• The nature and the extent of communications between the auditor and the audit committee should be sensitive to whether a control weakness or deficiency relates to entity level controls or account-level controls, given the differentially serious implications of these two types of weaknesses.
      • Firm-specific factors (e.g., financial distress, company size) should influence communications and may require the auditor to report directly with the board on matters related to internal control.
      • The audit committee and the external auditor should discuss the quality of the internal audit function and the extent to which the external auditor is able to rely on the work performed by internal audit.
      • The audit committee should discuss with external auditors their policy to protect whistle-blowers.
    • External Auditor Performance:
      • It it is important for the auditor to communicate to the audit committee all relationships with the client, the fees and nature of all services provided, and the extent to which any nonaudit services are beneficial to the audit.
      • The auditor should report all issues and proposed adjustments to the audit committee and the process used for resolving contentious issues.
      • The auditor should also report to the board its evaluation of the quality, effectiveness, and authority of the audit committee in discharging its responsibilities.
    • Other Issues:
      • A review of the literature suggests that the MD&A should be more emphasized in the discussions between the audit committee and the auditors.
    Category:
    Governance
    Sub-category:
    Board/Audit Committee Oversight, Board/Financial Experts
  • Jennifer M Mueller-Phillips
    The effect of an Audit Judgment Rule on audit committee...
    research summary posted February 17, 2016 by Jennifer M Mueller-Phillips, tagged 01.0 Standard Setting, 01.02 Changes in Audit Standards, 08.0 Auditing Procedures – Nature, Timing and Extent, 08.04 Auditors’ Professional Skepticism, 13.0 Governance, 13.05 Board/Audit Committee Oversight 
    Title:
    The effect of an Audit Judgment Rule on audit committee members’ professional skepticism: The case of accounting estimates.
    Practical Implications:

    The findings of this study have important implications for practice. Although prior research has suggested that an audit judgment rule may improve audit quality, findings from this research suggest that audit quality may decrease. This is seen indirectly by the audit committee members’ belief that accounting estimates become less conservative and due diligence decreases when there is an audit judgment rule. However, this was not directly tested, and future research is needed to determine whether audit judgment rules are beneficial or not.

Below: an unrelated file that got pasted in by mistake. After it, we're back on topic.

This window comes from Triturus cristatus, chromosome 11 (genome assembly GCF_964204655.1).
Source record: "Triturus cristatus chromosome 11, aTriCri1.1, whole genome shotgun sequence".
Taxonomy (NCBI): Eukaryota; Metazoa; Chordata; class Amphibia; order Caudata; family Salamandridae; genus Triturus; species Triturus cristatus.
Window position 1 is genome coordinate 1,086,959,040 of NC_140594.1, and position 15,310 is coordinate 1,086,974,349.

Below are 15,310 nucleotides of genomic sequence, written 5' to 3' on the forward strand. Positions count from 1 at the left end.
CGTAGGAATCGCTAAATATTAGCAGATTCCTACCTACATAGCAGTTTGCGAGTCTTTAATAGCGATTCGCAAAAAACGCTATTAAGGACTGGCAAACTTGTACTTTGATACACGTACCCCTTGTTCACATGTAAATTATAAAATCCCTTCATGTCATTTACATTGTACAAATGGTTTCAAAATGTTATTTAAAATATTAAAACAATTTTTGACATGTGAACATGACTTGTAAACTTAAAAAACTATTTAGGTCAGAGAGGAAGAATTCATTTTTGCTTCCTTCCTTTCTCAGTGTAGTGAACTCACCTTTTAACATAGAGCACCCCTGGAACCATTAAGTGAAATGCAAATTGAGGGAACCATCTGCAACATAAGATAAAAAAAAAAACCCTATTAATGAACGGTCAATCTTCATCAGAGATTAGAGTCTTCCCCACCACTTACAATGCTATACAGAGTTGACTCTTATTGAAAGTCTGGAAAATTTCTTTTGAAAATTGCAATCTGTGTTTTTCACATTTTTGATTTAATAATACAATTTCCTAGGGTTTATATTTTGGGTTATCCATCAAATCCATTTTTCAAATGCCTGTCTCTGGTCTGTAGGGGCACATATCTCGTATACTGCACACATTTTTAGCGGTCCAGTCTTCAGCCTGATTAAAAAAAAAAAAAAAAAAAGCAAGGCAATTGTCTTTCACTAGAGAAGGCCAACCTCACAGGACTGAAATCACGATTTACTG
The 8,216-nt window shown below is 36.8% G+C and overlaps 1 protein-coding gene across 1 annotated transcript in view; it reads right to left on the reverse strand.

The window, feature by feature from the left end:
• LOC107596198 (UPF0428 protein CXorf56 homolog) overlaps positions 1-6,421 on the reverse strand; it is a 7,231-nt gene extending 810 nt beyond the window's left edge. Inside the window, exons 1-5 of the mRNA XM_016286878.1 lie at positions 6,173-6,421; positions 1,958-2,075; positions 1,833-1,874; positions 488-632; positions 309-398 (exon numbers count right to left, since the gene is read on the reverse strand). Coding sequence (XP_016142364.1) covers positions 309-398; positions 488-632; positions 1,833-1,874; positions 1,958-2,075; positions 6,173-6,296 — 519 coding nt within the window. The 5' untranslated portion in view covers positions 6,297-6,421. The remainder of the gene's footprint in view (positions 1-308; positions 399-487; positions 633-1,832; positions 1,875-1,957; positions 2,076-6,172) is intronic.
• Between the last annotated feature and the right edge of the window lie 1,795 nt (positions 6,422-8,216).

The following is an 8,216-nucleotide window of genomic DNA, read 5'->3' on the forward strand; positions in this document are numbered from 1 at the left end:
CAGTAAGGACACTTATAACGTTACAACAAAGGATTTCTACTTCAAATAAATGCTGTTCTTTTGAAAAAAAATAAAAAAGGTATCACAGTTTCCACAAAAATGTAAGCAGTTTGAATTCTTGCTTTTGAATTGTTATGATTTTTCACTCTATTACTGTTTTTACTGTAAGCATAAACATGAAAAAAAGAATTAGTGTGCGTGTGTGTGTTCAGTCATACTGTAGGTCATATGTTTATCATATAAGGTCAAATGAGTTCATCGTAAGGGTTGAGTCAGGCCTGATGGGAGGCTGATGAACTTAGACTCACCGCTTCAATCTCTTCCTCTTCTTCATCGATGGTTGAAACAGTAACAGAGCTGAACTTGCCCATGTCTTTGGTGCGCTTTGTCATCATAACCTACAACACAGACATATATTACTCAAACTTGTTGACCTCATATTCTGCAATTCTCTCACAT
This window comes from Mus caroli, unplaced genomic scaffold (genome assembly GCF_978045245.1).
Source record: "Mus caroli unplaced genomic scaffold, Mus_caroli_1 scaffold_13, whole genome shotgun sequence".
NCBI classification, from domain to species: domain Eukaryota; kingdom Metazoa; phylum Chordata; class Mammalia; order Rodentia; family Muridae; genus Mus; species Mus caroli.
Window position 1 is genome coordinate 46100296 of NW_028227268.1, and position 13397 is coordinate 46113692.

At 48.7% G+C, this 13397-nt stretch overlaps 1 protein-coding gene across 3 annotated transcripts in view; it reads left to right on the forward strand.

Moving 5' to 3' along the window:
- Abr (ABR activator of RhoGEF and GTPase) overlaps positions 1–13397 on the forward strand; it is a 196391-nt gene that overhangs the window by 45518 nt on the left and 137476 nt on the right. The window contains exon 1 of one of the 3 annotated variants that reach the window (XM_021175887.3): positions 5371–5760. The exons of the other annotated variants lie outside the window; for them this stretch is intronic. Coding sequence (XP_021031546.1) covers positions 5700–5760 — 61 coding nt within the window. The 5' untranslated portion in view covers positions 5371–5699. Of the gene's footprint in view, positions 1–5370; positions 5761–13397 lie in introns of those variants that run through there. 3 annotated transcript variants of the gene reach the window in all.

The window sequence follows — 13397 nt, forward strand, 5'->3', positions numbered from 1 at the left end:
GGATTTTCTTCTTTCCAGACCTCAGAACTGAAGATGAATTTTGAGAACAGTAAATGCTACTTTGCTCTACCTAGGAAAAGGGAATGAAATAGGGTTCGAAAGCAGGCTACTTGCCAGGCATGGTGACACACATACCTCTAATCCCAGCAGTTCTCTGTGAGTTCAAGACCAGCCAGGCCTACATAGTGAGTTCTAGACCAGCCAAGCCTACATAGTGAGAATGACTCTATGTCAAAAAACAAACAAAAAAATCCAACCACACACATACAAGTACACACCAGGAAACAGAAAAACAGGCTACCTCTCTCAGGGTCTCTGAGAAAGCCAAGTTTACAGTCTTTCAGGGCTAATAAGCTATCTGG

Citation:

    Kang, Y.J., A.J. Trotman, and K.T. Trotman. 2015. The effect of an Audit Judgment Rule on audit committee members’ professional skepticism: The case of accounting estimates. Accounting, Organizations and Society 46: 59-76.

    Keywords:
    audit judgment rule, professional skepticism
    Purpose of the Study:

    The purpose of this study is to examine how a proposed audit judgment rule impacts the professional skepticism of the members of an audit committee. Prior research has suggested that an audit judgment rule be implemented that requires courts and inspectors to not second-guess auditors’ reasoned judgments when they are made in good faith and in a rigorous manner. Currently, the concern is that auditors are engaging in defensive auditing and fearful of using innovative approaches to auditing accounting estimates. By examining the audit committees reaction to the proposed rule, the researchers are able to examine how audit committees believe this change impacts audit quality and how it impacts the behavior of the audit committee.

    Design/Method/ Approach:

    Data for this paper was collected prior to March 2015 by using an experiment with audit committee members from Australia. All participants had been on an audit committee in the past, and on average they had been on audit committees for 10.33 years.

    Findings:

    With the introduction of the audit judgment rule, there was an increase in perceived accountability in ensuring the reasonableness of the financial statements from the audit committee members. This was due to a belief that accounting estimates become less conservative and due diligence decreases. This increase in perceived accountability did not necessarily lead the audit committee members to act more professionally skeptical by asking more probing questions. However, the audit committee was more comfortable when they used innovative techniques in developing their accounting estimates. This was due to a belief that innovation leads to improved audit quality. Additional analysis demonstrates that former audit partners showed greater skepticism (by asking more probing questions) than other audit committee members.

    Category:
    Auditing Procedures - Nature - Timing and Extent, Governance, Standard Setting
    Sub-category:
    Auditors’ Professional Skepticism, Board/Audit Committee Oversight, Changes in Audit Standards
  • Jennifer M Mueller-Phillips
    Serving Two Masters: The Association between Audit Committee...
    research summary posted October 19, 2015 by Jennifer M Mueller-Phillips, tagged 13.0 Governance, 13.05 Board/Audit Committee Oversight, 13.06 Board/Audit Committee Processes, 13.07 Internal auditor role and involvement in controls and reporting 
    Title:
    Serving Two Masters: The Association between Audit Committee Internal Audit Oversight and Internal Audit Activities.